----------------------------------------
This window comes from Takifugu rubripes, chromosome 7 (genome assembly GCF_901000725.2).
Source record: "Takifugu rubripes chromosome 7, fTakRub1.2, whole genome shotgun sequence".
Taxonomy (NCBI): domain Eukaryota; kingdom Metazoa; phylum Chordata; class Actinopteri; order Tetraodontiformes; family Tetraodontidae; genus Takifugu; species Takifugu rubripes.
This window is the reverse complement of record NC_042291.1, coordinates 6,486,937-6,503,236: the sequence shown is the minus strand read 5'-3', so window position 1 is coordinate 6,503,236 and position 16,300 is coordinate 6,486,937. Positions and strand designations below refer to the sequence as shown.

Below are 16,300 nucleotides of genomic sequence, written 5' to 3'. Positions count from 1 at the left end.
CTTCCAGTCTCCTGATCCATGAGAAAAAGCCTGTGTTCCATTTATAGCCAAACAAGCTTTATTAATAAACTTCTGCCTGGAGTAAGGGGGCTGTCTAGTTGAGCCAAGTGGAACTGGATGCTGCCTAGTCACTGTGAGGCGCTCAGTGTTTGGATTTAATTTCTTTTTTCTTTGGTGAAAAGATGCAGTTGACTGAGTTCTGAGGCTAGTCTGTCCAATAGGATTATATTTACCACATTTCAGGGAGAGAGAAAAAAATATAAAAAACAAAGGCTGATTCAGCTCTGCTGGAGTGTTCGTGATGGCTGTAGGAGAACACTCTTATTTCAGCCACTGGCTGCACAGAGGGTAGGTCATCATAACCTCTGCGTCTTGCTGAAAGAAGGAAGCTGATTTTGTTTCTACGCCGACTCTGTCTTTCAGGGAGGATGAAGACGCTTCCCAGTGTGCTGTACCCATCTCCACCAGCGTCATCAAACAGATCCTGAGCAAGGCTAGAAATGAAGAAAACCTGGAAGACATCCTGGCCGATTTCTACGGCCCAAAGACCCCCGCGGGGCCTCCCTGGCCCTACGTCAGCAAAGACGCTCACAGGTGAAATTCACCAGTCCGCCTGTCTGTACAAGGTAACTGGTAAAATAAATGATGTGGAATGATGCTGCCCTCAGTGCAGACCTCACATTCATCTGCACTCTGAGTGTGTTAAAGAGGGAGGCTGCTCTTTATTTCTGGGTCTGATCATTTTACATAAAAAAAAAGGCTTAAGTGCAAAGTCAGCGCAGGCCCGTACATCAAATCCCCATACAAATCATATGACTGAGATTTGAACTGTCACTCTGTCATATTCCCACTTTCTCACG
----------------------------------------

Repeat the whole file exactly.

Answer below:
This window comes from Takifugu rubripes, chromosome 7 (genome assembly GCF_901000725.2).
Source record: "Takifugu rubripes chromosome 7, fTakRub1.2, whole genome shotgun sequence".
Taxonomy (NCBI): domain Eukaryota; kingdom Metazoa; phylum Chordata; class Actinopteri; order Tetraodontiformes; family Tetraodontidae; genus Takifugu; species Takifugu rubripes.
This window is the reverse complement of record NC_042291.1, coordinates 6,486,937-6,503,236: the sequence shown is the minus strand read 5'-3', so window position 1 is coordinate 6,503,236 and position 16,300 is coordinate 6,486,937. Positions and strand designations below refer to the sequence as shown.

Below are 16,300 nucleotides of genomic sequence, written 5' to 3'. Positions count from 1 at the left end.
CTTCCAGTCTCCTGATCCATGAGAAAAAGCCTGTGTTCCATTTATAGCCAAACAAGCTTTATTAATAAACTTCTGCCTGGAGTAAGGGGGCTGTCTAGTTGAGCCAAGTGGAACTGGATGCTGCCTAGTCACTGTGAGGCGCTCAGTGTTTGGATTTAATTTCTTTTTTCTTTGGTGAAAAGATGCAGTTGACTGAGTTCTGAGGCTAGTCTGTCCAATAGGATTATATTTACCACATTTCAGGGAGAGAGAAAAAAATATAAAAAACAAAGGCTGATTCAGCTCTGCTGGAGTGTTCGTGATGGCTGTAGGAGAACACTCTTATTTCAGCCACTGGCTGCACAGAGGGTAGGTCATCATAACCTCTGCGTCTTGCTGAAAGAAGGAAGCTGATTTTGTTTCTACGCCGACTCTGTCTTTCAGGGAGGATGAAGACGCTTCCCAGTGTGCTGTACCCATCTCCACCAGCGTCATCAAACAGATCCTGAGCAAGGCTAGAAATGAAGAAAACCTGGAAGACATCCTGGCCGATTTCTACGGCCCAAAGACCCCCGCGGGGCCTCCCTGGCCCTACGTCAGCAAAGACGCTCACAGGTGAAATTCACCAGTCCGCCTGTCTGTACAAGGTAACTGGTAAAATAAATGATGTGGAATGATGCTGCCCTCAGTGCAGACCTCACATTCATCTGCACTCTGAGTGTGTTAAAGAGGGAGGCTGCTCTTTATTTCTGGGTCTGATCATTTTACATAAAAAAAAAGGCTTAAGTGCAAAGTCAGCGCAGGCCCGTACATCAAATCCCCATACAAATCATATGACTGAGATTTGAACTGTCACTCTGTCATATTCCCACTTTCTCACG